We have some great news for you: There was a whole lot less spam sent today than there was a year ago. A look at the graphic above puts it in visual terms for you, illustrating how there were more than 225 billion spam emails sent per day in July, 2010, and in June, 2011, that number has dropped to approximately 40 billion. That’s an 82.22% decrease in spam over a year.
What heroes relieved us of much of this scourge? work injury attorney and former Washington Post reporter Brian Krebs attributes some of the credit to cops and security experts with a lot of help from Internet service providers. The graph (provided by Symantec Intelligence) shows significant drops in spam levels occurred when investigators coordinated their efforts and brought down numerous major spam networks such as “Rustock,” said to be responsible for 40% of all junk email.
That was the good news. Now here’s the bad news: In the place of all those spam networks, there’s a new superbug emerging called TDL-4, and it’s smart enough to remove all the other malware from PCs as it takes over, replacing dozens of viruses with itself. It’s said to have already infected 4.5 million PCs, and according to Krebs, “it uses a custom encryption scheme that makes it difficult for security experts to analyze.”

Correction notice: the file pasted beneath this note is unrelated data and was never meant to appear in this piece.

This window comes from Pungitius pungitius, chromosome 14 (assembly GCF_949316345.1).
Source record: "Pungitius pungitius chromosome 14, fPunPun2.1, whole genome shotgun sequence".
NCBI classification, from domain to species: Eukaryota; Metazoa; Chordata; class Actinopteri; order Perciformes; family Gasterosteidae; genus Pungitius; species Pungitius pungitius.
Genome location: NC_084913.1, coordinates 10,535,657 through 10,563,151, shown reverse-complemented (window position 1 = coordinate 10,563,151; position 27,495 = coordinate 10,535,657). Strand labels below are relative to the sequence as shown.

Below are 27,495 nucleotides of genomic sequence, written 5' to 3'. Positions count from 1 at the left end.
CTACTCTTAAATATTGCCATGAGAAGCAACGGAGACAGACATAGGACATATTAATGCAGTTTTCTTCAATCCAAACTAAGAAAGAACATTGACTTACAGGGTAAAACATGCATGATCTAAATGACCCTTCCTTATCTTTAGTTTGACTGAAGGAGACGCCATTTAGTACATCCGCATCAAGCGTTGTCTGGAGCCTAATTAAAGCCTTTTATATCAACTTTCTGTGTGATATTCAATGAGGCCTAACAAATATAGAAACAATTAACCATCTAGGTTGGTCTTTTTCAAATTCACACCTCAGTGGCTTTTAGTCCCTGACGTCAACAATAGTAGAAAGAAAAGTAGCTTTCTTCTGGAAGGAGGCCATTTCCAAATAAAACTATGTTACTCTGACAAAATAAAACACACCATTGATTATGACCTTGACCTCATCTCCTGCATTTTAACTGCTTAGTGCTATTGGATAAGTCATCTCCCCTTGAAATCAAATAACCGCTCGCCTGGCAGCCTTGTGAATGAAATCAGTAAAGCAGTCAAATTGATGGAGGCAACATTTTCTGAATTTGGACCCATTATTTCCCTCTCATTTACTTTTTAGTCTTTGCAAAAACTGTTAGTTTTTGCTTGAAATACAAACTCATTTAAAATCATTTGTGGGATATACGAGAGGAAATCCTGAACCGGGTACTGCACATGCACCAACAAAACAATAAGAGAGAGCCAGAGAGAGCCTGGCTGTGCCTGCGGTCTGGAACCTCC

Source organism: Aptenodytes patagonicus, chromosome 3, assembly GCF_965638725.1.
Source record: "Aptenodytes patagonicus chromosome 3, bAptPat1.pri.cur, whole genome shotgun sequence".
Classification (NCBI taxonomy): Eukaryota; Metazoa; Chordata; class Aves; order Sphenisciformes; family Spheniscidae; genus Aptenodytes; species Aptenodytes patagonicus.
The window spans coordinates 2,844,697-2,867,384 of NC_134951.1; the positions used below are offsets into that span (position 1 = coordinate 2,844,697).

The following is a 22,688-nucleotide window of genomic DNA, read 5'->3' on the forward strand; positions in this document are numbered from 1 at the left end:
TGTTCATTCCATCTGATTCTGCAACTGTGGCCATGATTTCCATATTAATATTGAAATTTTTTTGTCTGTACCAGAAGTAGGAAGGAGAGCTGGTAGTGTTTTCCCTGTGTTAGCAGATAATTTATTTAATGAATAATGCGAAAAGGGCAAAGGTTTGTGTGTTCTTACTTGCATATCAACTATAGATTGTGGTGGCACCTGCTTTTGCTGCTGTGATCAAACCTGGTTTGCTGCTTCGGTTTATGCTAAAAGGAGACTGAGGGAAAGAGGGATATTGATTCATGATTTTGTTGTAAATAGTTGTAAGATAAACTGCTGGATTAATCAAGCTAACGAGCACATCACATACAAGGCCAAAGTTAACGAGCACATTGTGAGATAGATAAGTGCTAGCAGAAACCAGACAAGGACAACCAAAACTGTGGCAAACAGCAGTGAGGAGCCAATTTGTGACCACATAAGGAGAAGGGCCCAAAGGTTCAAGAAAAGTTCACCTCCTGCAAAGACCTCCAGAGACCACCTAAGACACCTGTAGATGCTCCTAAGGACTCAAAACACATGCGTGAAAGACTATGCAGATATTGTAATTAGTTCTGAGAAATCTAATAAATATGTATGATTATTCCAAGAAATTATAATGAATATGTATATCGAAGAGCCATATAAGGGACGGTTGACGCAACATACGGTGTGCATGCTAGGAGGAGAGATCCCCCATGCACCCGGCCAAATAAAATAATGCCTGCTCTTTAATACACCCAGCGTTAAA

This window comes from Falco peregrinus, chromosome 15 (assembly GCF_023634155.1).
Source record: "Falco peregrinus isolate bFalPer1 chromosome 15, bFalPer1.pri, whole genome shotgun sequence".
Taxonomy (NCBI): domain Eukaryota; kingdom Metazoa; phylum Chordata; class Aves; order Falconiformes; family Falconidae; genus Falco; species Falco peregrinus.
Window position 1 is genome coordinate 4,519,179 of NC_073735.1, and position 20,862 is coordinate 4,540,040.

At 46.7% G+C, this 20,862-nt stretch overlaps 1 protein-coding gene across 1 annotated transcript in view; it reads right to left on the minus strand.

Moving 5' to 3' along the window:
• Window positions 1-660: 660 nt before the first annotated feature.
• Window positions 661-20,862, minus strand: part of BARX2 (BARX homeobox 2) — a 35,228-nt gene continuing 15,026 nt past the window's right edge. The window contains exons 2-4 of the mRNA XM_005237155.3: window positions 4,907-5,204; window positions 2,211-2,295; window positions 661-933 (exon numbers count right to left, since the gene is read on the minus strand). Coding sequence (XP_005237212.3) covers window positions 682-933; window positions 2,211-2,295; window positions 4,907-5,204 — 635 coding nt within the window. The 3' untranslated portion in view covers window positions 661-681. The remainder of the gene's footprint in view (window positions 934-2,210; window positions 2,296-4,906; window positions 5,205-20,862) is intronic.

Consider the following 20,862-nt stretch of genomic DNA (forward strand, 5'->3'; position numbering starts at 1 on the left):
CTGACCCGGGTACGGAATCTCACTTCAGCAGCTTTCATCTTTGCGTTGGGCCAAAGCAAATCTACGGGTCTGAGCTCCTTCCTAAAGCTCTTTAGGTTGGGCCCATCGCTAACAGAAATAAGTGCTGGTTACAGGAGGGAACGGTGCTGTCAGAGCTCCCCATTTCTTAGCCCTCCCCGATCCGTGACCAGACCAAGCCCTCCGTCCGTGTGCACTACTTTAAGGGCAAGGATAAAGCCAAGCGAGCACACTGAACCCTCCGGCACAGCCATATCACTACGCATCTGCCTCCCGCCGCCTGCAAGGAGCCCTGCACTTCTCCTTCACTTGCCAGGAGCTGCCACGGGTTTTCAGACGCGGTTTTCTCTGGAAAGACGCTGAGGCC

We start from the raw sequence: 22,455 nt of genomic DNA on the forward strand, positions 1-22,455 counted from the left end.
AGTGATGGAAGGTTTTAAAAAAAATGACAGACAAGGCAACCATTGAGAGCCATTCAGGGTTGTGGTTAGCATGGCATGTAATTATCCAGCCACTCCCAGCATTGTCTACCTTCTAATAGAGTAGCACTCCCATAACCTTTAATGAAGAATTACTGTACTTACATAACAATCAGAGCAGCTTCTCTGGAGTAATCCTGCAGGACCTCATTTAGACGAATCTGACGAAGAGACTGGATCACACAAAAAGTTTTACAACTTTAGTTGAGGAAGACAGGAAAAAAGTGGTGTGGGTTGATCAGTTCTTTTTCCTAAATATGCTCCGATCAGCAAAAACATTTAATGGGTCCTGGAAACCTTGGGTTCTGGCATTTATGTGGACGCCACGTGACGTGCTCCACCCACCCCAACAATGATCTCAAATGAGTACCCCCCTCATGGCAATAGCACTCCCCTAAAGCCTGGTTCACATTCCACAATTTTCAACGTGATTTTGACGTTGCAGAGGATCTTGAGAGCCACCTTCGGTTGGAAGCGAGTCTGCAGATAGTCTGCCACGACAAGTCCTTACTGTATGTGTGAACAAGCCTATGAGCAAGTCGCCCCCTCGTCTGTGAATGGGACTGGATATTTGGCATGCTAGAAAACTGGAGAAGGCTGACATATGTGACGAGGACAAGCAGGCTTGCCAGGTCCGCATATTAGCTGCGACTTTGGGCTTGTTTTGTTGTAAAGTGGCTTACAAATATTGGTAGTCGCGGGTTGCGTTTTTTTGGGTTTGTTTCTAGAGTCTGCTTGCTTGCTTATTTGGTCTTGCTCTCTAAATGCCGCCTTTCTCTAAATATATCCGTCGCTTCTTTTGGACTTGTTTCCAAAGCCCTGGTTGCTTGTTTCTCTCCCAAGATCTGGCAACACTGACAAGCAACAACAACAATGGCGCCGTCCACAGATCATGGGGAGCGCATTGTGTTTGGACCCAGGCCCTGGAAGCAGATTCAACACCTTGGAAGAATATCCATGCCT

What’s being done to stop this? In addition to their concerted efforts to stop the spammers, the good guys are following the money. Spammers are stealing hoards of money with click fraud, scareware and credential theft, so law enforcement agencies are going after the financial institutions that are handling the cash for these criminals. Good luck with that.
Meanwhile, we’ll stick with using Gmail, which uses crowdsourcing to do a highly effective job of filtering out spam. As a result, I haven’t seen a piece of email spam in months. While there are many other ways to encounter those creepy crawlies, using Gmail is the least we can do to protect ourselves.
What do you do to protect yourself from spam and malware?